Paul L. Caron
Dean


Tuesday, July 9, 2019

Women Score Higher Than Men In 17 Of 19 Leadership Skills

Harvard Business Review LogoHarvard Business Review:  Women Score Higher Than Men in Most Leadership Skills, by Jack Zenger (CEO, Zenger/Folkman) & Joseph Folkman (President, Zenger/Folkman):

In two articles from 2012 (Are Women Better Leaders than Men? and Gender Shouldn’t Matter, But Apparently It Still Does) we discussed findings from our analysis of 360-degree reviews that women in leadership positions were perceived as being every bit as effective as men. In fact, while the differences were not huge, women scored at a statistically significantly higher level than men on the vast majority of leadership competencies we measured.

We recently updated that research, again looking at our database of 360-degree reviews in which we ask individuals to rate each leaders’ effectiveness overall and to judge how strong they are on specific competencies, and had similar findings: that women in leadership positions are perceived just as — if not more — competent as their male counterparts. ...

Women are perceived by their managers — particularly their male managers — to be slightly more effective than men at every hierarchical level and in virtually every functional area of the organization. That includes the traditional male bastions of IT, operations, and legal.

As you can see in the chart below, women were rated as excelling in taking initiative, acting with resilience, practicing self-development, driving for results, and displaying high integrity and honesty. In fact, they were thought to be more effective in 84% of the competencies that we most frequently measure. According to our updated data, men were rated as being better on two capabilities —”develops strategic perspective” and “technical or professional expertise,” which were the same capabilities where they earned higher ratings in our original research as well. ...

Women Men Leadership

HBR5Interestingly, our data shows that when women are asked to assess themselves, they are not as generous in their ratings. In the last few years we created a self-assessment that measures, among other things, confidence. We’ve been collecting data since 2016 (from 3,876 men and 4,779 women so far) on levels of confidence leaders have in themselves over their careers and we saw some interesting trends.

When we compare confidence ratings for men and women, we see a large difference in those under 25. It’s highly probable that those women are far more competent than they think they are, while the male leaders are overconfident and assuming they are more competent than they are. At age 40, the confidence ratings merge. As people age their confidence generally increases; surprisingly, over the age of 60 we see male confidence decline, while female confidence increases. According to our data, men gain just 8.5 percentile points in confidence from age 25 to their 60+ years. Women, on the other hand, gain 29 percentile points. One note: This is what we see in our data though we recognize that there are studies that come to different conclusions on whether women truly lack confidence at early stages in their career. ...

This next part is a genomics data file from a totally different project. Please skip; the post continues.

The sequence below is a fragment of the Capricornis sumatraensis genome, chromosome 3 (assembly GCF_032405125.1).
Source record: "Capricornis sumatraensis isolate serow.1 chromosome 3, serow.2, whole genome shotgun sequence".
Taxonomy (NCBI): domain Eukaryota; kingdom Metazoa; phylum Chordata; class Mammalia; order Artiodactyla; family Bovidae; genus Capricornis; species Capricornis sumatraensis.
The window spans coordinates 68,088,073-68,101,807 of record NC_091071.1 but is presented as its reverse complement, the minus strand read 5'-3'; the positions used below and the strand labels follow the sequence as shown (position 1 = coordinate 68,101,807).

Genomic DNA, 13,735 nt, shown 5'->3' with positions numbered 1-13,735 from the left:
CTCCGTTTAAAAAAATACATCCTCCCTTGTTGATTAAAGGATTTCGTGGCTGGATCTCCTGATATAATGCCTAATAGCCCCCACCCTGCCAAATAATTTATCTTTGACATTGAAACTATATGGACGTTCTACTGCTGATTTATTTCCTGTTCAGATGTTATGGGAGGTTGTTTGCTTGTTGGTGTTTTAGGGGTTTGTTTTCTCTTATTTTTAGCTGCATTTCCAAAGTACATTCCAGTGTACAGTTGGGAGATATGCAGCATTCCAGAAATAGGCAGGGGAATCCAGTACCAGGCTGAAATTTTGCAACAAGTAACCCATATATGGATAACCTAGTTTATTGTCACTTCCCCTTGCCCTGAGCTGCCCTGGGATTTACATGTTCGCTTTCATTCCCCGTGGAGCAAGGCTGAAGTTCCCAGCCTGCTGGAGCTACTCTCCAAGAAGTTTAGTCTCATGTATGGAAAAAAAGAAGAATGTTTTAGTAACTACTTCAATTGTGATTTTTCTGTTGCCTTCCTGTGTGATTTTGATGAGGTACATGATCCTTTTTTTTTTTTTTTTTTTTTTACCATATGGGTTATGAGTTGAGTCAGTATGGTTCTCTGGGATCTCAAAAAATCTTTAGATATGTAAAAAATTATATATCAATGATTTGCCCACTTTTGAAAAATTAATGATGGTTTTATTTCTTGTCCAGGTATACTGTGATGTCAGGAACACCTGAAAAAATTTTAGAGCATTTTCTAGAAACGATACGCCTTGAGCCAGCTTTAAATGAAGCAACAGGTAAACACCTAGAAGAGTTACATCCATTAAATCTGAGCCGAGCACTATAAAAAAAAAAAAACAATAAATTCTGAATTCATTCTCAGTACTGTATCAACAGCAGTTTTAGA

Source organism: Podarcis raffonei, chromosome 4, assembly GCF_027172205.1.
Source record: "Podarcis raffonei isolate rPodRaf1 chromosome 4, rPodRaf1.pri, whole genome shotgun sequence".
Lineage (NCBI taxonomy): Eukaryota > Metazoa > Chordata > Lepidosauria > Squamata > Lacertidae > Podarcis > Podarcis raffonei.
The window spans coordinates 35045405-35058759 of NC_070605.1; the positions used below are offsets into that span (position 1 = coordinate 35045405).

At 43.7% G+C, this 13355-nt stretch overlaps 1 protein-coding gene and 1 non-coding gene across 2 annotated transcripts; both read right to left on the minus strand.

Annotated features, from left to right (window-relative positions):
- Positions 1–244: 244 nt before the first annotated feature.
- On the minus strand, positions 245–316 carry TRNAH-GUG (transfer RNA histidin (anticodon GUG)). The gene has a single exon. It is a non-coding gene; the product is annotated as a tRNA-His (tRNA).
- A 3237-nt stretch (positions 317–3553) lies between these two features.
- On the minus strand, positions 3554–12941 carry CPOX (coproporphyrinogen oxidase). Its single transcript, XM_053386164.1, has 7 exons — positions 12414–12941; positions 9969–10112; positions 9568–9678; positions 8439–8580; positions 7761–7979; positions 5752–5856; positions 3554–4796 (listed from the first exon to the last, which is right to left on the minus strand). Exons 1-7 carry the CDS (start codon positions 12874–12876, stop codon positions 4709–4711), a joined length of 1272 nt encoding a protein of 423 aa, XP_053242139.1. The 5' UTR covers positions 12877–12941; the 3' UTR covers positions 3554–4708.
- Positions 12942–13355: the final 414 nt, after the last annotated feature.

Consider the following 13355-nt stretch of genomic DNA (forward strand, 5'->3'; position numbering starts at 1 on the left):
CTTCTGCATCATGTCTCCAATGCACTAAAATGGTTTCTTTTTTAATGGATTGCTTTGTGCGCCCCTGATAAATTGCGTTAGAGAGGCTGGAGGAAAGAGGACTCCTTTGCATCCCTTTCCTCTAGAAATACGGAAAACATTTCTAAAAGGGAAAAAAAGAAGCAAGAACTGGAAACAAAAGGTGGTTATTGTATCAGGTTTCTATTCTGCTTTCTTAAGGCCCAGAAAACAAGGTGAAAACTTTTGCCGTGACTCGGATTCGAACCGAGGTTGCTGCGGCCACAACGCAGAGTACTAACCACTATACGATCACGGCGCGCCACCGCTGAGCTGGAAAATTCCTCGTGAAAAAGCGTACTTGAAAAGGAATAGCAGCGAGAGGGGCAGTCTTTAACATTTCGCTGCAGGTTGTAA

Leaders need to take a hard look at what gets in the way of promoting women in their organizations. Clearly, the unconscious bias that women don’t belong in senior level positions plays a big role. It’s imperative that organizations change the way they make hiring and promotion decisions and ensure that eligible women are given serious consideration. Those making those decisions need to pause and ask, “Are we succumbing to unconscious bias? Are we automatically giving the nod to a man when there’s an equally competent woman?” And, as our data on confidence shows, there’s a need for organizations to give more encouragement to women. Leaders can assure them of their competence and encourage them to seek promotions earlier in their careers.

https://taxprof.typepad.com/taxprof_blog/2019/07/women-score-higher-than-men-in-17-of-19-leadership-skills.html

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Comments

And they are definitely *not* worse at math.

Posted by: Larry Summers | Jul 9, 2019 1:06:00 PM

Again, the endless harping on race and gender is one of the principal factors holding women and minorities back. It isn't interesting. Nobody wants to hire people who can't stop talking about it.

Posted by: Mike Livingston | Jul 10, 2019 9:31:23 PM

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